On Oct. 4, The Walt Disney Studios announced that it will follow up the very successful release of “The Lion King 3D” – which will cross the $80 million mark with today’s domestic box office – with more big-screen 3D animated releases of Disney and Pixar classic movies.
Disney’s “The Lion King 3D” was a surprise hit for The Walt Disney Studios. Originally released to a limited two-week run, largely to promote the release of the film on DVD, audience response has encouraged the studio to hold the film over in movie theaters.
Given this context, Disney’s decision to release additional titles comes as little surprise.
The following movies will enjoy limited theatrical release in 3D in 2012 and 2013:
- “Beauty and the Beast” – January 13, 2012
- Disney/Pixar’s “Finding Nemo” – September 14, 2012
- Disney/Pixar’s “Monsters, Inc.” – January 18, 2013 (Monsters University, a prequel to the original film, arrives in theaters in Disney Digital 3D on June 21, 2013)
- “The Little Mermaid” – September 13, 2013
The re-release of these 3D conversions hearkens back to Disney’s own past, prior to the shift in audience viewing habits with the emergence of home entertainment options such as video, DVDs and Blu-ray. Disney used to release its most popular classic movies from “its vault” on a cycle, introducing new generations of children to its films.
“Great stories and great characters are timeless, and at Disney we’re fortunate to have a treasure trove of both,” said Alan Bergman, President, The Walt Disney Studios in a press statement. “We’re thrilled to give audiences of all ages the chance to experience these beloved tales in an exciting new way with 3D – and in the case of younger generations, for the first time on the big screen.”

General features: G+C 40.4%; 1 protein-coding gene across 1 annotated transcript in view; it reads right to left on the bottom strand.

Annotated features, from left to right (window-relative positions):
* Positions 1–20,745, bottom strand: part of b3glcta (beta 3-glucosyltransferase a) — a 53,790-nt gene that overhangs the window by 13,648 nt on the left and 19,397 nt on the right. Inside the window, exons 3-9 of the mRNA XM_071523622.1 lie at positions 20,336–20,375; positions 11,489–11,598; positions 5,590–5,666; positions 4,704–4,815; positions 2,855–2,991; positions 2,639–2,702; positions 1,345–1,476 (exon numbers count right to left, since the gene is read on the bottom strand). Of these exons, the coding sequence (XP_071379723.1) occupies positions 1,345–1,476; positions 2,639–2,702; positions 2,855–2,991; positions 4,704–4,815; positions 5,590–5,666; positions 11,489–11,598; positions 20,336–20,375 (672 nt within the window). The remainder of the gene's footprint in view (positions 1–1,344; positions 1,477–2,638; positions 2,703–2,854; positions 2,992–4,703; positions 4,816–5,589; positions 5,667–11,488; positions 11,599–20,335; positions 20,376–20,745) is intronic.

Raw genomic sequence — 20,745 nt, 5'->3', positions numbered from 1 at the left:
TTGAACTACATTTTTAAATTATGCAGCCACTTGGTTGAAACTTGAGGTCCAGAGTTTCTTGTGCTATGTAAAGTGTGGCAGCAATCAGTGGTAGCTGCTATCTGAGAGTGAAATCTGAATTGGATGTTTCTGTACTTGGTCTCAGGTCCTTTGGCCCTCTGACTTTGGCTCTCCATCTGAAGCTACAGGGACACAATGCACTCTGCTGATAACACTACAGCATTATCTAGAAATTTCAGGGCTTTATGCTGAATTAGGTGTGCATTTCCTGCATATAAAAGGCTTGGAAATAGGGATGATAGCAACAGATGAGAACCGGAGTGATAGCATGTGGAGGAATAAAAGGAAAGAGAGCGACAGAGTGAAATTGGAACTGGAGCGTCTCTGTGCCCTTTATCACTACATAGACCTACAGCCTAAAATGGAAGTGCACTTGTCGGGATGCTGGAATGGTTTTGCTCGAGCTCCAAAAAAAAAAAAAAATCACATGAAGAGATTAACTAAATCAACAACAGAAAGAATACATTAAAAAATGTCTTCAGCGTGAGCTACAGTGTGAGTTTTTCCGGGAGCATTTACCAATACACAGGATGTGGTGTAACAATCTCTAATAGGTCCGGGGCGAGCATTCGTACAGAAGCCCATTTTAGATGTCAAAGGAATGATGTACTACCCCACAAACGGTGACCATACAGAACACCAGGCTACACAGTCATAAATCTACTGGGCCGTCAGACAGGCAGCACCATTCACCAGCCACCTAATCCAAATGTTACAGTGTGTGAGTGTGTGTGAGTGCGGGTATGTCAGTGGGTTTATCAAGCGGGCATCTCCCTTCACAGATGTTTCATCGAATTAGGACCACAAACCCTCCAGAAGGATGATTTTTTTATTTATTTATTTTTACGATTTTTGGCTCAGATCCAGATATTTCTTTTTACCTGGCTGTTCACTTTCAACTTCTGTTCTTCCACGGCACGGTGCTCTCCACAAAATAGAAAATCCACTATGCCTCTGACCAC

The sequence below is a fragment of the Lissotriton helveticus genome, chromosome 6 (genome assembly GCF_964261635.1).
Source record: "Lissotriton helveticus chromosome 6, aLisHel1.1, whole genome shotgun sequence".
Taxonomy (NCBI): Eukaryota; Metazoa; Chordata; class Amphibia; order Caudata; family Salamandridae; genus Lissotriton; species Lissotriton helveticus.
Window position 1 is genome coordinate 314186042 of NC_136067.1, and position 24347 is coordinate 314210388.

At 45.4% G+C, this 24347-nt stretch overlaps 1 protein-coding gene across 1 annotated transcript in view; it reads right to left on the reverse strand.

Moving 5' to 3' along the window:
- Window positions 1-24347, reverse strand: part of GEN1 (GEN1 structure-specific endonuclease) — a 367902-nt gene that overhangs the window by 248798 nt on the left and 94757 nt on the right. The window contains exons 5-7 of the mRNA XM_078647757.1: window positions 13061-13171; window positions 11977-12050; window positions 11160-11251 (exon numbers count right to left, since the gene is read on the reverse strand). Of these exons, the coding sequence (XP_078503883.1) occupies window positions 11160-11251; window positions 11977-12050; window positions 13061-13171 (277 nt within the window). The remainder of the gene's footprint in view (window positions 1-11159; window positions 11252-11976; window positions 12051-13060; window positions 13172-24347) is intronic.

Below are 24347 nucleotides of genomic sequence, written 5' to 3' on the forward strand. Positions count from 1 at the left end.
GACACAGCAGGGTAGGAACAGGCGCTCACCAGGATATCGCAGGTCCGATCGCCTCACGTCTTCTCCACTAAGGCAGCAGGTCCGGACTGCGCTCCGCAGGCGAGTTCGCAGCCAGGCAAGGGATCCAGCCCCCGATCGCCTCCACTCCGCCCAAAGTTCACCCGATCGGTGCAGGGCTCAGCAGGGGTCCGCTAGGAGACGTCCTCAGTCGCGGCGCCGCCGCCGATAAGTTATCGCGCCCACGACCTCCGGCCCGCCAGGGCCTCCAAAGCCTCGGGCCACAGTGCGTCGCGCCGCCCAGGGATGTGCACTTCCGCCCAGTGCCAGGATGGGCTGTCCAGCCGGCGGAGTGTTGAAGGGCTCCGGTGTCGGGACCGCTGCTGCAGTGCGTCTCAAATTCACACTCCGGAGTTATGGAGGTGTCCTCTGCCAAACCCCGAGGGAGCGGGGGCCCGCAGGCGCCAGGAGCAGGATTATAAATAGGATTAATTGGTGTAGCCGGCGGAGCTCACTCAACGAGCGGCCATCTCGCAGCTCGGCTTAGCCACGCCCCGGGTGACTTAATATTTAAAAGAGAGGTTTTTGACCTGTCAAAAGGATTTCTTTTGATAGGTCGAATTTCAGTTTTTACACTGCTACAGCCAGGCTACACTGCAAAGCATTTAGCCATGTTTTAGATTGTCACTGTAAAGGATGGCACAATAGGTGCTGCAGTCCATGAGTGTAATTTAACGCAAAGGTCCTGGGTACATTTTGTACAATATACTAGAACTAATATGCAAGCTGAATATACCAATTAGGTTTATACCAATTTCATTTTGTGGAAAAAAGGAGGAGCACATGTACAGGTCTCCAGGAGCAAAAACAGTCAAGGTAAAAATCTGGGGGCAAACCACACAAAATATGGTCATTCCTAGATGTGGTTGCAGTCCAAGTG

The quick release of “Beauty and the Beast” allows Disney to capitalize on the momentum of “The Lion King 3D. According to Variety, “Beauty and the Beast” has already been converted to 3D and has recently enjoyed a two-week screening at Disney’s El Capitan Theatre in Hollywood.
For movie-goers who may not be familiar with the films, what follows is brief summary of the titles.
“Beauty and the Beast” (1991), an adaptation of the fairy tale, focuses on the story of Belle as she encounters a mysterious beast in his isolated castle, filled with enchanted staff. The musical was the first animated movie to be nominated for a Best Picture Academy Award. Although it didn’t take home that Oscar, the film did win two of the other five awards for which it was nominated.
Disney/Pixar’s “Finding Nemo” (2003) offers a father-son tale in an underseas adventure. The story focusing on the clownfish Marlin, a homebody whose fear of the ocean is as strong as his son Nemo’s urge to explore it. After Nemo is scooped up by a diver, Marlin starts on a search to save his son, encountering other colorful characters along the way.
Disney/Pixar’s “Monsters, Inc.” takes audiences into the world of Monstropolis, a world fueled by the screams of humans. Sulley sidekick Mike Wazowski, two top members of the scare team, have their lives changed when Boo, a human toddler, enters the world of Monsters.
“The Little Mermaid” (1989), the Academy-Award film generally credited as marking the start of the second golden age of Disney animation, is an adaptation of the Hans Christian Andersen’s fairy tale. Ariel is the rebellious mermaid who, with the help of her friends Flounder and Sebastian, explores the human world. In a deal with the evil Ursual, she trades her fins for legs in the hopes of earning the love of Prince Eric.
When the films are released, Pittsburgh movie-goers can catch them at AMC Loews Waterfront 22. Look for additional locations and movie tickets available for online purchase at Fandango.
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